The distinctions between Saifullah and the present dissolution are clear. There was no gap of months, as the Supreme Court’s swiftness allowed the case to be heard and decided within five days. Nor was there apparent an “overwhelming majority” in the country demanding elections, or tangible steps taken towards holding the same.2 On the last date of hearing, the Election Commission of Pakistan notably stated that it would be unable to conduct elections within the stipulated 90-day period, as the desired delimitation of constituencies had not occurred in time. Pakistan’s 2022 National Assembly also had a better claim to represent the electorate than the one dissolved in 1988. There also appeared to be no compelling justification for the Court to not restore the Assembly by simply undoing an unlawful action undertaken five days earlier. A closer parallel to the 2022 decision is the Nawaz Sharif case from 1993, where President Ghulam Ishaq Khan ordered the dissolution of the Assembly headed by Nawaz Sharif as Prime Minister—on account of Sharif’s explosive speech against the President—which was challenged by Prime Minister Sharif within a week.3
Perhaps the last of the legal maxims this piece shall reference explains best the legacy of this verdict: that no one can be allowed to benefit from their own wrong.
Akin to Saifullah, the Court, in Nawaz Sharif, found the dissolution to not meet the prerequisites of Article 58(2)(b), but ultimately restored the assemblies because the Court was not confronted in Nawaz Sharif with the unique circumstances from 1988. When contrasted with the decision in Saifullah, the 2022 verdict demonstrates that when concrete steps have not yet been taken towards elections which would point towards a more representative Parliament, the Supreme Court would not find ‘national interest’ to lie in maintaining the dissolution. Thus, the Supreme Court has established the precedent that where an illegal act has led to the dissolution, the Supreme Court would set aside not only the unlawful actions which serves as the “base” but also the resulting “superstructure,” i.e., the dissolution.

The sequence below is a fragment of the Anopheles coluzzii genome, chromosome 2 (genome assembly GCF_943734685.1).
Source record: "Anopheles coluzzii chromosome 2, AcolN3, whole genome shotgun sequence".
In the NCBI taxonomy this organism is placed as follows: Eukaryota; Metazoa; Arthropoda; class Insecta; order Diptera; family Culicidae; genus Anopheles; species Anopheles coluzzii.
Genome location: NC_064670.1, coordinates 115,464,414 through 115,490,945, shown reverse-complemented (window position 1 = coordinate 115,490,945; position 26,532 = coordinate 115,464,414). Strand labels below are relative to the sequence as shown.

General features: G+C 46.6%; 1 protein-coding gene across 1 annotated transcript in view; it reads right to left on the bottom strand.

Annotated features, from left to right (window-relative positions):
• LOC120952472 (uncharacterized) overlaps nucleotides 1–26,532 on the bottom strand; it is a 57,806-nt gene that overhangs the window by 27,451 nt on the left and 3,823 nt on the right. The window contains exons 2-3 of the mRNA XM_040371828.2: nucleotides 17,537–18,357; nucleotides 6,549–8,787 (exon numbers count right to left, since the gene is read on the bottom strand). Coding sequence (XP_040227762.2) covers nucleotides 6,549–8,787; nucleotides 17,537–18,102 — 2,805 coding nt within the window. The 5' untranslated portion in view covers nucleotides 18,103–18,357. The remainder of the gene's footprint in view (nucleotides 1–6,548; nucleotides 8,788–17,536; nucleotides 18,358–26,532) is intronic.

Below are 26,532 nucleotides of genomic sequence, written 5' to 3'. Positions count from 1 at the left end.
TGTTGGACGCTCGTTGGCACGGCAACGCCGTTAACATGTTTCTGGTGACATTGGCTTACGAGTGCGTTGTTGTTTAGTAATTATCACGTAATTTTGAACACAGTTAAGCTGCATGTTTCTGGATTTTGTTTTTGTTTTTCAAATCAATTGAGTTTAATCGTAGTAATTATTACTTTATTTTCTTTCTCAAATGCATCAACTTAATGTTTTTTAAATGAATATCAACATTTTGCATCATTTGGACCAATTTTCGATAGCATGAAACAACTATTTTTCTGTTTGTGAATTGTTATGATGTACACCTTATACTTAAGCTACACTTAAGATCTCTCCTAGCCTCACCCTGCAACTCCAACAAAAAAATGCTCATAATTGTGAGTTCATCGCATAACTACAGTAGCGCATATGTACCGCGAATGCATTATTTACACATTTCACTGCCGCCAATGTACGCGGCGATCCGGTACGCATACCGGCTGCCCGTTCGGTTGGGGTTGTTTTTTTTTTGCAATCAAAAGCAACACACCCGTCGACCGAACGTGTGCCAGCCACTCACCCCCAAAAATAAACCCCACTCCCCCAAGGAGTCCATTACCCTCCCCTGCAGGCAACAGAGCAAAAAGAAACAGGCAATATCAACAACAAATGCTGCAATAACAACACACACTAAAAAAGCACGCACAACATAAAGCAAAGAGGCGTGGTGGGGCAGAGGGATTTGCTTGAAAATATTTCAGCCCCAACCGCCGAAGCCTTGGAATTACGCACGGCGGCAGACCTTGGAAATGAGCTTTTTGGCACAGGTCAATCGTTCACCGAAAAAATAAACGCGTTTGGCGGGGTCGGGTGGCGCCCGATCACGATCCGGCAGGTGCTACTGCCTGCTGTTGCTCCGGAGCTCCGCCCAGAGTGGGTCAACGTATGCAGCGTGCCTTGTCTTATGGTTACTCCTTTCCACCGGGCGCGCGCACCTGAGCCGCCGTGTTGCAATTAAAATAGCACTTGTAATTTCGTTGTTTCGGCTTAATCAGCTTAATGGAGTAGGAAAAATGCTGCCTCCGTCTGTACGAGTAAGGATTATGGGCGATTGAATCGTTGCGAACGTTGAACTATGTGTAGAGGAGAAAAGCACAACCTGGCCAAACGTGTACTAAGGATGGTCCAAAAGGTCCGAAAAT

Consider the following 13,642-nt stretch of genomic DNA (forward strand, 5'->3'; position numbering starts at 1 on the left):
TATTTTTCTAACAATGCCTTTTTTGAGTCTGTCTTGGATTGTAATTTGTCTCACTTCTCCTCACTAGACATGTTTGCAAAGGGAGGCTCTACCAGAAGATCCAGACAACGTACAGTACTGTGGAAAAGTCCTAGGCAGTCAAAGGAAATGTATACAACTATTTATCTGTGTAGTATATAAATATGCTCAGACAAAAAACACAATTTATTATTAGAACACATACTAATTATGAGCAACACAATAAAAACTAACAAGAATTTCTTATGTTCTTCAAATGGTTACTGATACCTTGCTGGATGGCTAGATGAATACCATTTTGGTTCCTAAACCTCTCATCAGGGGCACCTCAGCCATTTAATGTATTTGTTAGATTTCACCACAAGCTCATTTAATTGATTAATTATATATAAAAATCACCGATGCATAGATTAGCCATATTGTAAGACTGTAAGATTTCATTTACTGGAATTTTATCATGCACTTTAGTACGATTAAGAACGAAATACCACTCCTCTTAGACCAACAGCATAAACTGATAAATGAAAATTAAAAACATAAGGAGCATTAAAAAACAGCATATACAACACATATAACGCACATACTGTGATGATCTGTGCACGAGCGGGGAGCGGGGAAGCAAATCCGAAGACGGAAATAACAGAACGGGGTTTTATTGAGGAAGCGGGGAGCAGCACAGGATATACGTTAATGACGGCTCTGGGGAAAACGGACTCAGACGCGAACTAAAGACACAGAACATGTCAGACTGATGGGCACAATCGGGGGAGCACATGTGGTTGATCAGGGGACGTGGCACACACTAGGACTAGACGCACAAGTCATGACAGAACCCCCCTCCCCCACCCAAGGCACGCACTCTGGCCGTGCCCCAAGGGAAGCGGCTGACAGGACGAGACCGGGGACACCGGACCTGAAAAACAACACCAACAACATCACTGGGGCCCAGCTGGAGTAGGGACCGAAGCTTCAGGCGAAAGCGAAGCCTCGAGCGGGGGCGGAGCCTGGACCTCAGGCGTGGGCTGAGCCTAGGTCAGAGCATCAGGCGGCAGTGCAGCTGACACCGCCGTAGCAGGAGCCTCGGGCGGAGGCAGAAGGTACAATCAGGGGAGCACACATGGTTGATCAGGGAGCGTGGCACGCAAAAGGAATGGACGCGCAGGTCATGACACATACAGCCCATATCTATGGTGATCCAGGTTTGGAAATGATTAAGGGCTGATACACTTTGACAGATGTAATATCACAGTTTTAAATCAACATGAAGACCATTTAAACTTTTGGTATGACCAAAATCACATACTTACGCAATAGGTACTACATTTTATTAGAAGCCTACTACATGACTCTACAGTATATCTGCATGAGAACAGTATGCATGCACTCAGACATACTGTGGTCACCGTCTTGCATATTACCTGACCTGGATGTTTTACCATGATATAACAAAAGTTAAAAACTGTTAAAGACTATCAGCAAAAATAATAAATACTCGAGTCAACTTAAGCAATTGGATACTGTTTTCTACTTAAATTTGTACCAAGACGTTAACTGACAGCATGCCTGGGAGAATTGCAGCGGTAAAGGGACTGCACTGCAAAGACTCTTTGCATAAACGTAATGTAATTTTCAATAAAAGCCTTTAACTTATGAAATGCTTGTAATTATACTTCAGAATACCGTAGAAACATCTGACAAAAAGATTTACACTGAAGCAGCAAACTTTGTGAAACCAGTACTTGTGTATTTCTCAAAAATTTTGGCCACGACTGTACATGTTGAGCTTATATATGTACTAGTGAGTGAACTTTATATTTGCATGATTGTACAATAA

The Verdict’s Legacy
Perhaps the last of the legal maxims this piece shall reference explains best the legacy of this verdict: that no one can be allowed to benefit from their own wrong. The Speaker’s decision was a blatant, unconstitutional ploy to allow Prime Minister Khan to retain power. When the Court appeared unconvinced about the Speaker’s authority to rule on the members’ loyalty, Khan’s sleight of hand and the subsequent dissolution was used to tempt the Court into ruling that ‘the ultimate sovereign’—the people—be the deciders. There is no denying that democracy functions best through such voting. However, allowing the call for new elections would have condoned unconstitutional actions. Not restoring the Assembly would have increased the incentive for subsequent government officials to derail democratic procedures specifically provided for in the Constitution.
Therefore, the Court’s decision was vital to curb this modus operandi by preventing the ruling party from benefiting from their egregious constitutional violation. Any other decision would signal a failure of the Court to uphold the very instrument which creates it, namely the Constitution. The decision, thus, sends a clear message that political engineering to force an election would be set aside if it comes at the expense of the Constitution. In doing so, it rebuilds faith in the constitutional processes which are essential to the functioning of a representative democracy.
Image 1: Robert Nickelsberg/Liaison via Getty
Image 2: Bloomberg via Getty Images